Intestate Succession is the legal name for the Succession of a person who passes away without leaving a legally binding will, i.e, transfer of property after death without a will in India. It is the transfer of property after death without a will in India. The principles of asset distribution, in this case, are determined by the personal laws that applied to the dead.
The remaining property will pass according to the rules of transfer of property after death without a will in India in cases where a person creates a will for all of the property but leaves out some of it or in cases where the will is invalid for whatever reason, in the case of transfer of property after death without a will in India.
Hindu Succession Act 1956 codifies the transfer of property after death without a will in India for Hindus. In this instance, the deceased’s property was distributed in accordance with the following principles:
- Male Members – 1. There are four categories of legal heirs for male members in cases of transfer of property after death without a will in India. If someone from Class 1 is accessible, the property will only pass to the legal heirs named in this class.
- Class, I – Wife, son or daughter, mother, son or daughter of a predeceased son or daughter, widow of the predeceased son, and a few more close relatives are included in Class I.
The widow, mother, and each kid would receive an equal piece of the property. If any of the children have already died away, the spouse and remaining children will each get a portion of the estate.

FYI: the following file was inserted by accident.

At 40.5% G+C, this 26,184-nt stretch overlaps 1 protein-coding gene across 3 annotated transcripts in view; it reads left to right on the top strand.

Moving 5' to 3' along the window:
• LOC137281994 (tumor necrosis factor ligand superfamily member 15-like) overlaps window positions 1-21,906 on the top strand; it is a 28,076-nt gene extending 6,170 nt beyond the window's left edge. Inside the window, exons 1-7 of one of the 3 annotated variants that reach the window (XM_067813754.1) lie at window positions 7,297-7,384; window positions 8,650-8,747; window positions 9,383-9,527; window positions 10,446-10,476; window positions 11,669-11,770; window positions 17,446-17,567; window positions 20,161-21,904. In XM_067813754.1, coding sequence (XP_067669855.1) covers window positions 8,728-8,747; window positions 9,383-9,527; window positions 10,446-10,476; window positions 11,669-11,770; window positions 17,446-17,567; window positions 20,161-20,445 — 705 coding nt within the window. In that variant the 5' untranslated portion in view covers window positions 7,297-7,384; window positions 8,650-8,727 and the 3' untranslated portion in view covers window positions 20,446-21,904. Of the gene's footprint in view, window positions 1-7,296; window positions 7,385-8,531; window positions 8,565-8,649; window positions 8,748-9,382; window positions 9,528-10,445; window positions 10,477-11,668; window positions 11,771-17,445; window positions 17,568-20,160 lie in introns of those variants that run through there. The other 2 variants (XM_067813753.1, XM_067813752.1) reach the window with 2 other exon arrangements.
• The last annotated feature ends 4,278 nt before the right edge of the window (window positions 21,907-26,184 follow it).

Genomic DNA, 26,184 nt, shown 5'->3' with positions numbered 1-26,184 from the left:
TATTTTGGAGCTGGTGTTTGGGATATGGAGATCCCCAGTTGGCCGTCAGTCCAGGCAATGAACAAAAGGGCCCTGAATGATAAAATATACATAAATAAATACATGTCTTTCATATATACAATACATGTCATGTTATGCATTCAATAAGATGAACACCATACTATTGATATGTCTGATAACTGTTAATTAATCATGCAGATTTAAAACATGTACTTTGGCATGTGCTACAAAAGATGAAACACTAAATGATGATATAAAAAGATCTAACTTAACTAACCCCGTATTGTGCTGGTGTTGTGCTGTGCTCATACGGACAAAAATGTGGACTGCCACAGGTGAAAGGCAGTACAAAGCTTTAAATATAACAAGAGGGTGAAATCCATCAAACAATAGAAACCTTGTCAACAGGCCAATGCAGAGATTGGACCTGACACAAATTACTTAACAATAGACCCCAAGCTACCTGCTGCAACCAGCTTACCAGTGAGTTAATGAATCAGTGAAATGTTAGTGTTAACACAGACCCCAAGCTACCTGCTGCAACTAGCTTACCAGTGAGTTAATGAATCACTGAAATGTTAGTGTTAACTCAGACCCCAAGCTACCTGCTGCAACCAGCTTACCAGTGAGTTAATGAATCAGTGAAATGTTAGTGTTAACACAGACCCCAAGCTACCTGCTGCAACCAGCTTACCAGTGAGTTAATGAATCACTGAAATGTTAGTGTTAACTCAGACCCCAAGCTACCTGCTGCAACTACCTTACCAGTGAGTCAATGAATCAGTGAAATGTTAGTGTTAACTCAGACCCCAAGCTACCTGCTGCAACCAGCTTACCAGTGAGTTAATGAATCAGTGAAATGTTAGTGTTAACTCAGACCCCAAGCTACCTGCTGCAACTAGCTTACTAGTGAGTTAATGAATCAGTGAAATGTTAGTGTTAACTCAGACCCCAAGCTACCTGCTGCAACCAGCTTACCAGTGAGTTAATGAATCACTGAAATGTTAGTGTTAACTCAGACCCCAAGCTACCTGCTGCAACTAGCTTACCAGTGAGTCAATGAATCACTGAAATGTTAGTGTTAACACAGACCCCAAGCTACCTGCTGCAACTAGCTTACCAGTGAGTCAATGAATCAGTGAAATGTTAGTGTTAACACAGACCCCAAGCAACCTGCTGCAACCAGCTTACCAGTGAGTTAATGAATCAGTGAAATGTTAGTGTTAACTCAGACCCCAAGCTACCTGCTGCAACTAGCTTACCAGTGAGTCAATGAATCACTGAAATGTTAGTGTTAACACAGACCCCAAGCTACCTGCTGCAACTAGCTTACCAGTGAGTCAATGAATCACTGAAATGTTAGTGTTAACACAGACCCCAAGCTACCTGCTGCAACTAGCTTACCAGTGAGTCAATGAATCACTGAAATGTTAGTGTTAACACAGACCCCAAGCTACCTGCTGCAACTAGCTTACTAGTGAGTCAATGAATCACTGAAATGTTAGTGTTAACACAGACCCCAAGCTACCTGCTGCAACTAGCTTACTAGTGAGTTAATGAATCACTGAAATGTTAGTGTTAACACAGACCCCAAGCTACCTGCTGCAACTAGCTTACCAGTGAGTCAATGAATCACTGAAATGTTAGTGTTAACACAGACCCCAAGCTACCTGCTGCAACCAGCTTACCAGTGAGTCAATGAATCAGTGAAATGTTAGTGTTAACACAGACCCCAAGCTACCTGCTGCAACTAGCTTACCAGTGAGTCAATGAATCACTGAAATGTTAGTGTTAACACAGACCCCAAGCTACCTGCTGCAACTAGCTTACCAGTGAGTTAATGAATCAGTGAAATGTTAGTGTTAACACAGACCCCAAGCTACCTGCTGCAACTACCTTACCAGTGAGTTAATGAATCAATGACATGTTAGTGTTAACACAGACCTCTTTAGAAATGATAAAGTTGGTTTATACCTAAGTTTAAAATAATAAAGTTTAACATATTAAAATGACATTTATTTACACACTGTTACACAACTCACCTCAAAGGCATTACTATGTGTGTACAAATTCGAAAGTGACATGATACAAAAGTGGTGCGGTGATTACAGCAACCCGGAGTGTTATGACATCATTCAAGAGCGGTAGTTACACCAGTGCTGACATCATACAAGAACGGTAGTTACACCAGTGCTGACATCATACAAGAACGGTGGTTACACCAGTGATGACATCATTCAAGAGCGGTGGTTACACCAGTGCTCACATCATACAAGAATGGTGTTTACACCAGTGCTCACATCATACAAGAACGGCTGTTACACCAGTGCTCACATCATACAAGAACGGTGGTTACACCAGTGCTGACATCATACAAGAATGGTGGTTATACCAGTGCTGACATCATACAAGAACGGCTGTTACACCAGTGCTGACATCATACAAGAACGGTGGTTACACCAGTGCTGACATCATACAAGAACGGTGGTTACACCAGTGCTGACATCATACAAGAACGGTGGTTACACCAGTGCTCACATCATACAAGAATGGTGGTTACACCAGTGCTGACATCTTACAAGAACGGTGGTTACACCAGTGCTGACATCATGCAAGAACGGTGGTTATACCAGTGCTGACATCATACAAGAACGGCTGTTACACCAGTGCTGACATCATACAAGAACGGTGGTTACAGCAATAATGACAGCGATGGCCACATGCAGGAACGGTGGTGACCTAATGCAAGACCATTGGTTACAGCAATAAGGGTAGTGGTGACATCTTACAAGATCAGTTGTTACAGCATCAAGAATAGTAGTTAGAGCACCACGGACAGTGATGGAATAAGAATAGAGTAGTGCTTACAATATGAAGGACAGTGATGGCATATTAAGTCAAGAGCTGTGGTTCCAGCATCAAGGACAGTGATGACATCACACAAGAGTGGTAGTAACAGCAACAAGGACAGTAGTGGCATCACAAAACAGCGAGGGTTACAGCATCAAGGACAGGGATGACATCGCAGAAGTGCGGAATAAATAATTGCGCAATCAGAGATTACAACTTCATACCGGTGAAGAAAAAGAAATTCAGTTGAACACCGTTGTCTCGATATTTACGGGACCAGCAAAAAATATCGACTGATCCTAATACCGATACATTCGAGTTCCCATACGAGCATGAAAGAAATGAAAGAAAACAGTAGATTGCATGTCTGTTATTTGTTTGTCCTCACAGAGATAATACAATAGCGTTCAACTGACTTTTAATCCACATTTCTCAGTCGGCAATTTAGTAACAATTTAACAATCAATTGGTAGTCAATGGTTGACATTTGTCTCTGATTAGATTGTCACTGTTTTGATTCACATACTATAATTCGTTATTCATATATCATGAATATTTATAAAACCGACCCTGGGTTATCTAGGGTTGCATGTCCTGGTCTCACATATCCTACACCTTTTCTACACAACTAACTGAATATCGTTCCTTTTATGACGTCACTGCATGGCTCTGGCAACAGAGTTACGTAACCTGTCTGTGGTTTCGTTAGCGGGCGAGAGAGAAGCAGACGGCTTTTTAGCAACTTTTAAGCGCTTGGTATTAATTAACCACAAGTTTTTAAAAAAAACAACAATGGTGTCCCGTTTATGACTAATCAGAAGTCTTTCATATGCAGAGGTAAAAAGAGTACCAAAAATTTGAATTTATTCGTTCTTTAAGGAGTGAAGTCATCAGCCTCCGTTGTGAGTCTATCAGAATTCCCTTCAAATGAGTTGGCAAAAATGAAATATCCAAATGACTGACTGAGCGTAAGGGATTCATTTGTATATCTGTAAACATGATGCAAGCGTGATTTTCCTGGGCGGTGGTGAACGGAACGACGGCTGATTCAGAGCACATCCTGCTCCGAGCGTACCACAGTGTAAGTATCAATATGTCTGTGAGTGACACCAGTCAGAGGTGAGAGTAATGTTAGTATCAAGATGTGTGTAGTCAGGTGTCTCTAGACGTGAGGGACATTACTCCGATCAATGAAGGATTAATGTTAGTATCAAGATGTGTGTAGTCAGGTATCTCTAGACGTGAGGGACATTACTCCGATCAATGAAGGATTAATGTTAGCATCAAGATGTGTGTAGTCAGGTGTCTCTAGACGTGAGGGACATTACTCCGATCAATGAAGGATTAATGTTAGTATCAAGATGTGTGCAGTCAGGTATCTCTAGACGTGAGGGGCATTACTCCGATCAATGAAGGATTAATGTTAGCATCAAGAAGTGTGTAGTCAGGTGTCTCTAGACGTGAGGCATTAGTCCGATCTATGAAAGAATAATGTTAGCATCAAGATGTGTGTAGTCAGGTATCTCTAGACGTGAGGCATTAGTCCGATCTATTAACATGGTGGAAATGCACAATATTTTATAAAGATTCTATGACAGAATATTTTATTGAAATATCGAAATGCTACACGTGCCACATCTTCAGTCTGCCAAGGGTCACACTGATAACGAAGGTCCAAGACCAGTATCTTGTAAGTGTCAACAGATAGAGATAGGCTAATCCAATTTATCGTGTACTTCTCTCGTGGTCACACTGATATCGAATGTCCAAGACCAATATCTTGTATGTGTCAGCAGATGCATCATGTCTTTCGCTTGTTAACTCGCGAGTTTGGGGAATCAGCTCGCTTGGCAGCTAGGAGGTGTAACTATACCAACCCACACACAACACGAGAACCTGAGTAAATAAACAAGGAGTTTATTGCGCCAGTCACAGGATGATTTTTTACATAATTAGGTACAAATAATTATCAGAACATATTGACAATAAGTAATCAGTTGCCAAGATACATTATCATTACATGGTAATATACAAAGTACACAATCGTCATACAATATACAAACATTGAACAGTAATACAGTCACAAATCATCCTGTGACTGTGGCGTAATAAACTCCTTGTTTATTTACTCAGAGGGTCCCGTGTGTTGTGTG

As an illustration, suppose A passed away and left behind B, his wife; C, his mother. D, his eldest son. F, his youngest son, and G, his daughter. A few years ago, E, his middle son, passed away, leaving behind his wife, E-1, and two children, E-2 and E-3.
Each legitimate successor would receive one of the six pieces that would be split up between them. The dead E’s wife and children would each receive one half.
- Class II – Only if there is no living relative in Class I will the legal heirs listed in Class II get the dead person’s estate. The relatives in Class II have been arranged in order, and it is expected that the first mentioned relative on the list will get all of the available funds before the next.
If the first designated relative is not present, the second person will inherit the property, and so on. In this order, the father is mentioned first, followed by the siblings, and so on.
As a result, the father will receive the entirety of the inheritance if there is no family in class I and he is alive. The dead person’s siblings and sisters will receive the entirety of the inheritance if the father is not present.